Reading #1 – Deuteronomy 32
Reading #2 – Psalms 123
Reading #3 – Proverbs 19
Reading #4 – Luke 20
Reading #5 – 1 Samuel 30
Deuteronomy 32 – The Song of Moses. This reflective song speaks to Israel’s history and its future. As with all words that come from G_d, it doesn’t present a “rosy picture” because G_d knew exactly what would happen in the years following Moses. Our actions are like seeds that grow in a set period. Our children learn from our behaviors and expand them to the point that we do not recognize our faults in them. Over some time, the people become content and then complacent. “But Israel soon became fat and unruly; the people grew heavy, plump, and stuffed! Then they abandoned the God who had made them; they made light of the Rock of their salvation. They stirred up his jealousy by worshiping foreign gods; they provoked his fury with detestable deeds. They offered sacrifices to demons, which are not God, to gods they had not known before, to new gods only recently arrived, to gods their ancestors had never feared. You neglected the Rock who had fathered you; you forgot the God who had given you birth (15-18). Sinful practices begin small and then grow to the point it breaks and then trouble befalls the nation.
1 Samuel 30 – David Destroys the Amalekites. While David and his army were out with the Philistine armies, their town was destroyed by the Amalekites, and all of their wives and kids, and stuff was taken. The men became bitter thinking about how bad it was that while David had them out on a lark, their treasures were taken which almost got David killed. Now David could have sat back and lamented his sour estate and become angry with G_d yet, he found strength in G_d by remembering all that He had done for him in his lifetime. So David stood up, assembled his men, and went after the raiding army. Once David had retrieved the stuff and decimated the Amalekites, he could have become proud of what he did and not shared the plunder with the 200 men who became exhausted. By being willing to share and return the possessions to the rightful owners, it showed his true character. But David said, “No, my brothers! Don’t be selfish with what the LORD has given us. He has kept us safe and helped us defeat the band of raiders that attacked us. Who will listen when you talk like this? We share and share alike—those who go to battle and those who guard the equipment.” b From then on David made this a decree and regulation for Israel, and it is still followed today (23-25).
Psalms 123 – Keep Looking to the Lord. For all of the mess we face in life, it becomes a struggle to turn away from human leanings like complacency, anger, and frustrations. The Devil eggs these issues through stage settings. Consider the setting of seeing Ziklag destroyed and your wife and kids were taken (1 Samuel 30:1-6). David could have rejected G_d and blamed him for the events that befell them. I lift my eyes to you, O God, enthroned in heaven. We keep looking to the LORD our God for his mercy, just as servants keep their eyes on their master, as a slave girl watches her mistress for the slightest signal. Have mercy on us, LORD, have mercy, for we have had our fill of contempt. We have had more than our fill of the scoffing of the proud and the contempt of the arrogant (Psalms 123).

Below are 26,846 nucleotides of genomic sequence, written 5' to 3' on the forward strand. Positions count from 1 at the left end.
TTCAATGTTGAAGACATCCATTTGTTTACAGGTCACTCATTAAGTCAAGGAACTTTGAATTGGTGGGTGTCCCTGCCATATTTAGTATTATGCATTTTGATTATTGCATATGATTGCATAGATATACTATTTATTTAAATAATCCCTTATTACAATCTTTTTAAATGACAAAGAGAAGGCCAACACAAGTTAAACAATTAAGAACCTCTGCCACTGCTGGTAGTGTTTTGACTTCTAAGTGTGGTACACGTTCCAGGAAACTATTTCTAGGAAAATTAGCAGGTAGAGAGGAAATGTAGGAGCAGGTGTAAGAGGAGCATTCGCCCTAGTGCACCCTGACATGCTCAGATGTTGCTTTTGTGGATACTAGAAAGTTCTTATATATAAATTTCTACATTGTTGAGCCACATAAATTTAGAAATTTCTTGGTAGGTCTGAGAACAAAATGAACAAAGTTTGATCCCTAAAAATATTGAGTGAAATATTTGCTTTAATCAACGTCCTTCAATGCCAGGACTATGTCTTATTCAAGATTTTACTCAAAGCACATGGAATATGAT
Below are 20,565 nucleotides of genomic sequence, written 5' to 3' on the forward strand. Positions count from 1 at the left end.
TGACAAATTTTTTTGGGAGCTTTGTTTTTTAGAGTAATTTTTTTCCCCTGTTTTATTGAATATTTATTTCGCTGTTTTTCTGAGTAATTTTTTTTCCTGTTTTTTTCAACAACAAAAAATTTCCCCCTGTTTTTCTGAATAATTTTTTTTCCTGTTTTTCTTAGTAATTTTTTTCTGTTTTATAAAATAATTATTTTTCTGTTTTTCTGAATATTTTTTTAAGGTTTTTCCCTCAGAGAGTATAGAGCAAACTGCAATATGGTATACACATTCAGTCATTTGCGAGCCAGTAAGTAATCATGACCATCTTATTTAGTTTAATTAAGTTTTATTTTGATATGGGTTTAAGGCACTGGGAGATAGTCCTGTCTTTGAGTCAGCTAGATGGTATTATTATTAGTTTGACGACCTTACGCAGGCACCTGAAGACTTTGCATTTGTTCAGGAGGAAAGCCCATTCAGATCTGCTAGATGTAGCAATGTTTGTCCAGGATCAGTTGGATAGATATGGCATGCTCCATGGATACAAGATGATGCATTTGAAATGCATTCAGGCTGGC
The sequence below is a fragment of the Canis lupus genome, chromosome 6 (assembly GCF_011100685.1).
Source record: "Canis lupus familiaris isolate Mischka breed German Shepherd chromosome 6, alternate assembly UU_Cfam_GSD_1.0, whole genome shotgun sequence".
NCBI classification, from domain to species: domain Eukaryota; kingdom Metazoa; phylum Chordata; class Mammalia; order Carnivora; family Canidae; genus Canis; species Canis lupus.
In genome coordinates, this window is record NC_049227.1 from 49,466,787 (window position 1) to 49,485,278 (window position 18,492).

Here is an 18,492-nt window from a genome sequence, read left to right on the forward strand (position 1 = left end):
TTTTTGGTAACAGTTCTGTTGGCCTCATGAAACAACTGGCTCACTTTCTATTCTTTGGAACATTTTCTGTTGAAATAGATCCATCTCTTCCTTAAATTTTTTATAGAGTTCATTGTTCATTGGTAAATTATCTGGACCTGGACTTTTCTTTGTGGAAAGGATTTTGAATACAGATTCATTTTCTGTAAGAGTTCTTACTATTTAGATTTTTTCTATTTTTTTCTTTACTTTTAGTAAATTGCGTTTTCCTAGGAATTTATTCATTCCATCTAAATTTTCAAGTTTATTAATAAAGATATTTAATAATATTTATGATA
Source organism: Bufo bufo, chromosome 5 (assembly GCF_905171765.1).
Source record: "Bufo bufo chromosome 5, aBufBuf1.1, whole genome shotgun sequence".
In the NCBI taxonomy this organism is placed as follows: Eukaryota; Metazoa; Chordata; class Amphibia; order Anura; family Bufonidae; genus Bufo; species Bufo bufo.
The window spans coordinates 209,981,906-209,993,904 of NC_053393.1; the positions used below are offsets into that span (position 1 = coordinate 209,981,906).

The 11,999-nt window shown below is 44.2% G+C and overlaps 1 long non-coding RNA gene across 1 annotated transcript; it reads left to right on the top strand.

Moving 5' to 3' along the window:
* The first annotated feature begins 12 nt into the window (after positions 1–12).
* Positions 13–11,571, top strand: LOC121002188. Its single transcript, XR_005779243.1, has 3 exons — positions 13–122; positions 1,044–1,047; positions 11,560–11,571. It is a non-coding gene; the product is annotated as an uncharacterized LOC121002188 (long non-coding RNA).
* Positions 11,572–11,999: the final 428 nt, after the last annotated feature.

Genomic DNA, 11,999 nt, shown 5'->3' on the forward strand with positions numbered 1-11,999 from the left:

Proverbs 19 – Our Choices in the Light. It is easy to do something wrong and then blame it on another person or thing. When we do this, we never grow nor do we learn. People ruin their lives by their foolishness and then are angry at the LORD (3). This does not solve the problem, it only enables the person who committed the act to not be held responsible for his or her actions.
Luke 20 – The Sanhedrin Gets Schooled. The religious leaders of the time made it no secret that Jesus was under their microscope. Before John the Baptist coming onto the scene, the religious had their way with the people and almost had carte’ Blanche. Ceasar was the Sanhedrin’s calling card. Jesus was a lightning rod that burned away any pretense. The parable of the wicked farmers pointed out the religious leaders’ duplicity and sin. No one likes to have their faults pointed out but to cross paths with the religious leaders was not wise yet, Jesus knowing how short his time was, spoke with great power and authority. “Then what does this Scripture mean? ‘The stone that the builders rejected
has now become the cornerstone.’ Everyone who stumbles over that stone will be broken to pieces, and it will crush anyone it falls on (17-18).”